A marble slab marks Henry VIII and Jane Seymour’s final resting place in the Quire of St George’s Chapel, Windsor Castle; however, this was only intended to be temporary while a grand monument was completed.
In his will, Henry VIII describes the monument as being ‘almost made’ but what is perhaps not so well known is that the original tomb was not Henry’s at all, rather Cardinal Wolsey’s.
In 1524, Thomas Wolsey commissioned the great Italian Renaissance sculptor, Benedetto da Rovezanno, to construct a magnificent tomb for him. By the time of Wolsey’s fall from favour, the marble base, pillars and statues were appropriated by Henry VIII and redesigned for his own use.
A description of Henry VIII’s tomb, designed by Jacopo Sansovino, appear in John Speed’s The history of great Britaine (London, 1627). It is believed that while compiling his work, Speed had access to a manuscript owned by Nicholas Charles (Lancaster Herald from 1608-1613) showing or describing plans for the construction of the tomb. The original manuscript is lost but the magnificence of Henry’s planned tomb can be gleaned from Speed’s work and from conjectured drawings made by Alfred Higgins in 1894, one of which can be seen here.
Clare Rider, Archivist and Chapter Librarian, refers to Speed’s work in her description of Henry’s grand tomb,
“No expense was to be spared in crafting the vast edifice, ornamented with ‘fine Oriental stones’ and resplendent with white marble pillars, gilded bronze angels, four life-size images of the King and Queen Jane, and a statue of the King on horseback under a triumphal arch, ‘of the whole stature of a goodly man and a large horse’. In all, there were to be one hundred and thirty four figures, including St George, St John the Baptist, the Prophets, the Apostles and the Evangelists, ‘all of brass gilt as in the pattern appeareth’.”
An effigy of the king was cast and polished in Henry’s lifetime but the monument was not complete by the time of his death in 1547. Even though some work continued during the reign of his children, the monument remained unfinished and in 1646 the Commonwealth parliament sold the effigy of Henry VIII to raise funds.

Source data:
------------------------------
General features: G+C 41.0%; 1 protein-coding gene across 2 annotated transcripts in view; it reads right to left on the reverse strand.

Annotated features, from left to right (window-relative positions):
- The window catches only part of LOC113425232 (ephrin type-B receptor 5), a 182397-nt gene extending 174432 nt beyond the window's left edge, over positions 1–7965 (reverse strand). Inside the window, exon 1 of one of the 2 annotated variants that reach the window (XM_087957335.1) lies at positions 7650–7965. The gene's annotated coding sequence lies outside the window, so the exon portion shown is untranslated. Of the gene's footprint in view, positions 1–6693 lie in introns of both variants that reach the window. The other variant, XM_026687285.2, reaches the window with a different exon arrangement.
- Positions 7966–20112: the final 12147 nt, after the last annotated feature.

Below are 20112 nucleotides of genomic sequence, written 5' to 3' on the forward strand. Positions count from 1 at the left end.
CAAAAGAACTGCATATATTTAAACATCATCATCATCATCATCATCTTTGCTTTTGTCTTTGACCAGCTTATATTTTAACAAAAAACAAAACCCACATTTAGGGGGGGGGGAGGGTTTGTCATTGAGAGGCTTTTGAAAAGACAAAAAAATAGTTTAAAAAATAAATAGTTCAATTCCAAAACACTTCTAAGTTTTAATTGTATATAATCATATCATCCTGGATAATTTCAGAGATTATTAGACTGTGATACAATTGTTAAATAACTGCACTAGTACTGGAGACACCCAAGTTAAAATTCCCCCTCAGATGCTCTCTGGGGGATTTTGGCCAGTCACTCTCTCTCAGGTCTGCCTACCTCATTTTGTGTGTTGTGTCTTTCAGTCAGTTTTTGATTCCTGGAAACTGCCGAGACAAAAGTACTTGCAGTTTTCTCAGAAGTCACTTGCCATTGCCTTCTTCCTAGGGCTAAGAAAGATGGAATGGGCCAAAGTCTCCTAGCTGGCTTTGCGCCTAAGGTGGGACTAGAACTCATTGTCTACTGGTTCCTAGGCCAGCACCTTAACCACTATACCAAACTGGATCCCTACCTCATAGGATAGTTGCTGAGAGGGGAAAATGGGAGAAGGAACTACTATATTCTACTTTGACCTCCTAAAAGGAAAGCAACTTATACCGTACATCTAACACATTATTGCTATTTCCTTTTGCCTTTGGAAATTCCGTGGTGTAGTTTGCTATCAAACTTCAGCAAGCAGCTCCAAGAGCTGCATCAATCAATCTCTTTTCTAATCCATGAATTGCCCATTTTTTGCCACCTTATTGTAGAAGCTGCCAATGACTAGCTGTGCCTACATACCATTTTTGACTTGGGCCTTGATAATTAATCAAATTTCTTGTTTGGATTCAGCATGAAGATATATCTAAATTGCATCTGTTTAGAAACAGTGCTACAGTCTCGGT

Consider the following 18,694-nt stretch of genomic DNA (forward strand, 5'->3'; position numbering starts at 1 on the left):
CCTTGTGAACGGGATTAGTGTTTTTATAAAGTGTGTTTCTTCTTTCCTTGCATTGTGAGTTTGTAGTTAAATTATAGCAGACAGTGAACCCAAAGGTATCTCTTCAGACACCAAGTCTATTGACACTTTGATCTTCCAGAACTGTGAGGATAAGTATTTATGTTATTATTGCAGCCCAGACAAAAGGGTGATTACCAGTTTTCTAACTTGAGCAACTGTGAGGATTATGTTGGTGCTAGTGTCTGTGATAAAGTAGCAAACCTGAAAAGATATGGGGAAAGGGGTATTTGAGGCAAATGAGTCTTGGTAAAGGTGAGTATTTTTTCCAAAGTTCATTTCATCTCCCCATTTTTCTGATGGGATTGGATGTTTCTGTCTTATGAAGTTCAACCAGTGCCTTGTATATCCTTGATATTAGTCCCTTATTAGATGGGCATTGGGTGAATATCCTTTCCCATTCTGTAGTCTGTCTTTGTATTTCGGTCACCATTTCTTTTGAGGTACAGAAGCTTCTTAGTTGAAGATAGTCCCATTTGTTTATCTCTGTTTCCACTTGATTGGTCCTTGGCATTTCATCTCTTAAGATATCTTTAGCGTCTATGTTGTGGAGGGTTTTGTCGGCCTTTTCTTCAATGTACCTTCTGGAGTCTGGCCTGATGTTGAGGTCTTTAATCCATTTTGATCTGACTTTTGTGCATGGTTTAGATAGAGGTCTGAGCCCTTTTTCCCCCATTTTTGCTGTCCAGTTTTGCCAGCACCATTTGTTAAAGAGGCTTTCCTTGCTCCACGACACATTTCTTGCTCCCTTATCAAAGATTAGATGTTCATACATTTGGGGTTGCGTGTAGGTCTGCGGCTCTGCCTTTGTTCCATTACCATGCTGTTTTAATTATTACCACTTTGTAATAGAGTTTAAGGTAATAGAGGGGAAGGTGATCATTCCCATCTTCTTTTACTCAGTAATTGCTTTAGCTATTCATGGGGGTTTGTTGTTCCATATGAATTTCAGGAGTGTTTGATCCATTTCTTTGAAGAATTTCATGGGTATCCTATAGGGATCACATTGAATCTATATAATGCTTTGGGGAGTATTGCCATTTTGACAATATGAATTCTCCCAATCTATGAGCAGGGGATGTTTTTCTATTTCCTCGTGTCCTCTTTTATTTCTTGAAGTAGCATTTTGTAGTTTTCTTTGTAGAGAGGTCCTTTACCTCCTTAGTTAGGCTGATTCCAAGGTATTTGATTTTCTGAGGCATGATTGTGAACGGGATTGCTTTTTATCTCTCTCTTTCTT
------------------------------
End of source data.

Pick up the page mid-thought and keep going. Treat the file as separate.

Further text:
Four bronze candlesticks from the tomb ended up in St Bavon’s Cathedral in Ghent, Belgium, replicas of which can be seen in St George’s Chapel, next to the High Altar. In 1808, the tomb’s base and black touchstone sarcophagus were moved to the crypt of St Paul’s Cathedral, London, to form part of Lord Nelson’s funerary monument, where it can still be seen today.
In 1649, the vault was opened and the body of the executed Charles I was added to it. In the seventeenth century a stillborn child of the future Queen Anne was laid to rest with Charles, Henry and Jane.
Here they remained undisturbed, and in relative obscurity, until the tomb was rediscovered in 1813 during excavations for a new royal vault. Several relics of Charles I were removed, including a piece of vertebrae, a section of beard and a tooth.
George IV requested that a marble slab be inserted to permanently mark the burial site and this was eventually added in 1837 at the behest of William IV.
In 1888, the tomb was opened once more to replace the relics removed in 1813. At this time, A.Y. Nutt, Surveyor to the Dean and Canons, made a watercolour drawing of the vault that can be seen here.
He noted that Henry VIII’s coffin lay in between Charles I and Jane Seymour. The tiny coffin of the infant child of Queen Anne lay on top of the coffin of Charles I. Henry VIII’s coffin was recorded as being two metres in length and badly damaged, with some remains of the king partially visible.
It is ironic that a king, who embodied magnificence and lived so opulently, should lie in a plain vault, marked only by a marble slab.
Read about the death of Henry VIII here.Sources Henry VIII: A 500th Anniversary Exhibition Henry VIII’s Final Resting Place http://www.stgeorges-windsor.org/archives/archive-features/image-of-the-month/title1/henry-viii-tomb.html